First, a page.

B&C 1971 / Esoteric 2013
The Tyneside trio’s cult classic makes it to the buzzing frontline with energy intact.
Heavy prog, for all its dexterity, has always been a sensitive area – just ask STEAMHAMMER or QUATERMASS to get an impression of how hard it was to break through – before progressive metal changed the game. Playing live with those two bands, as he states, was guitarist Geoff Sharkey who, by that time, had become disillusioned with his own trio, GINHOUSE, one of the Newcastle’s best groups that left this gem for collectors, and now a wide audience, to cherish.
The span of the ensemble’s fantasy can be measured by their drastic electrification of THE BEATLES’ “And I Love Her,” a fiercely swinging antipode of sorts to DEEP PURPLE’s handling of “Help!”, or the bits of electric piano and flute, strewn wisely across the tracks to add exotic flavor to the slow-fact dynamic. It begs for orchestral wrapping in “Fair Stood The Wind” and “Portrait Picture” that unfold from the ballad into a dramatic flamenco battle and quietly cocooning again.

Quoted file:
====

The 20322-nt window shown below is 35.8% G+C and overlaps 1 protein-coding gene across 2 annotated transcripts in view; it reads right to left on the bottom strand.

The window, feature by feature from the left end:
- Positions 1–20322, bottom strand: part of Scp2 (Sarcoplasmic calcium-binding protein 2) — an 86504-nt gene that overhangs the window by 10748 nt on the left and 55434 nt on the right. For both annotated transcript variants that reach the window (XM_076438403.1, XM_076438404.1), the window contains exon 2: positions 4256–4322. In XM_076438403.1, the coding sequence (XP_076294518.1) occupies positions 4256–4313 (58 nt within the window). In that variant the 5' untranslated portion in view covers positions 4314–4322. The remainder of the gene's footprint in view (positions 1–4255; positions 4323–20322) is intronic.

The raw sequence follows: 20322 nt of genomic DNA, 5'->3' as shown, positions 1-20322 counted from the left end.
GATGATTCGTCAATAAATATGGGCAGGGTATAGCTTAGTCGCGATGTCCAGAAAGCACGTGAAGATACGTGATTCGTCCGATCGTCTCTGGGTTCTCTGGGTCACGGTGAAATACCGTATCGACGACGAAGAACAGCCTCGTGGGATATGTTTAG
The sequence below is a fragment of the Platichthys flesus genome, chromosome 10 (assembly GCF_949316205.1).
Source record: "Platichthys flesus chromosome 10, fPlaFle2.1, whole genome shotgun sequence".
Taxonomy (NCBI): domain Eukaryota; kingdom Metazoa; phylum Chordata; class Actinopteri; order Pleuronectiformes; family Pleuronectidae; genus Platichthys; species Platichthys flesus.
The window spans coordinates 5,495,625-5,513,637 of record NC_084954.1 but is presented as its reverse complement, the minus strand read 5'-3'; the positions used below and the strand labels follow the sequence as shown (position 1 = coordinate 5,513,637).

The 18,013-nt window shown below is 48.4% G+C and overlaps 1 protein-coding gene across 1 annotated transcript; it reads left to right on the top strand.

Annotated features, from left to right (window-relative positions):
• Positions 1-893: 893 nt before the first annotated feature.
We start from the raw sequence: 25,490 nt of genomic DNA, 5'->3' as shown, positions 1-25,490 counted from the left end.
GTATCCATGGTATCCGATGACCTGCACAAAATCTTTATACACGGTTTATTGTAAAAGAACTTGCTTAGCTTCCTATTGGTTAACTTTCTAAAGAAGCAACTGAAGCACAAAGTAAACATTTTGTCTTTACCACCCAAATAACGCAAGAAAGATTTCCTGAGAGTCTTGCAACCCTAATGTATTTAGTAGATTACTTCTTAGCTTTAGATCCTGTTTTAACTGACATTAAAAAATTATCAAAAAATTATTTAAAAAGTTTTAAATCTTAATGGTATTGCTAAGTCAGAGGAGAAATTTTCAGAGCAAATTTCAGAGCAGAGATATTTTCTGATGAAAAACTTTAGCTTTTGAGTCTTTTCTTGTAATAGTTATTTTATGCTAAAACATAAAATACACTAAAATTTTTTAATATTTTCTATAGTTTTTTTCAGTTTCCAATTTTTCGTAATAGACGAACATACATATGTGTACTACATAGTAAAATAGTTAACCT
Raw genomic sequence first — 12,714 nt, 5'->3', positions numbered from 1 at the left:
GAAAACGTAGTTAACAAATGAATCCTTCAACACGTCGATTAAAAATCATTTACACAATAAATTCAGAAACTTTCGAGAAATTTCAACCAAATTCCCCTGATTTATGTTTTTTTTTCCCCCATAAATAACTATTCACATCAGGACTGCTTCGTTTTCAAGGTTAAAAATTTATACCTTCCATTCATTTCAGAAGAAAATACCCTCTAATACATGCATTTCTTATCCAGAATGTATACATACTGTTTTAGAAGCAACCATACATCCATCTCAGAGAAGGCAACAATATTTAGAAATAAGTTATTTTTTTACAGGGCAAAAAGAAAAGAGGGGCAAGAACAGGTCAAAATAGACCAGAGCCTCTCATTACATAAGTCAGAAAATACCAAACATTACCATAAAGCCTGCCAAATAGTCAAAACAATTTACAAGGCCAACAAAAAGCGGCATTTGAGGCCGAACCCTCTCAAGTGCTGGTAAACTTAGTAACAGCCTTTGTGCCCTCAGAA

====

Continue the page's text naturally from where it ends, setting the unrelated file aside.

Still, there’s jazzy fun in the harmonies-imbued “Sun In A Bottle” and a hymnal uplift in the chorus of “The Morning After” which rock nicely but step back before the intricate interplay of Stewart Burlinson’s bass and Dave Whittaker’s drums in pieces such as “The Journey”, an instrumental bedrock that outweighs occasional vocal pathos. Under other circumstances, opener “Tyne God” might have turned into an anthem to rival “Fog On The Tyne,” if only the album aimed for the good times instead of diving deep into the polyphonic end of folk-tinged charge, propelled with acoustic strum, yet riding the amplified lightning when a solo comes up.
The music, as well as the pastel-hued cover, may lack the immediate brightness but its hypnotic draw is as welcomingly warm and inebriating as the title suggests.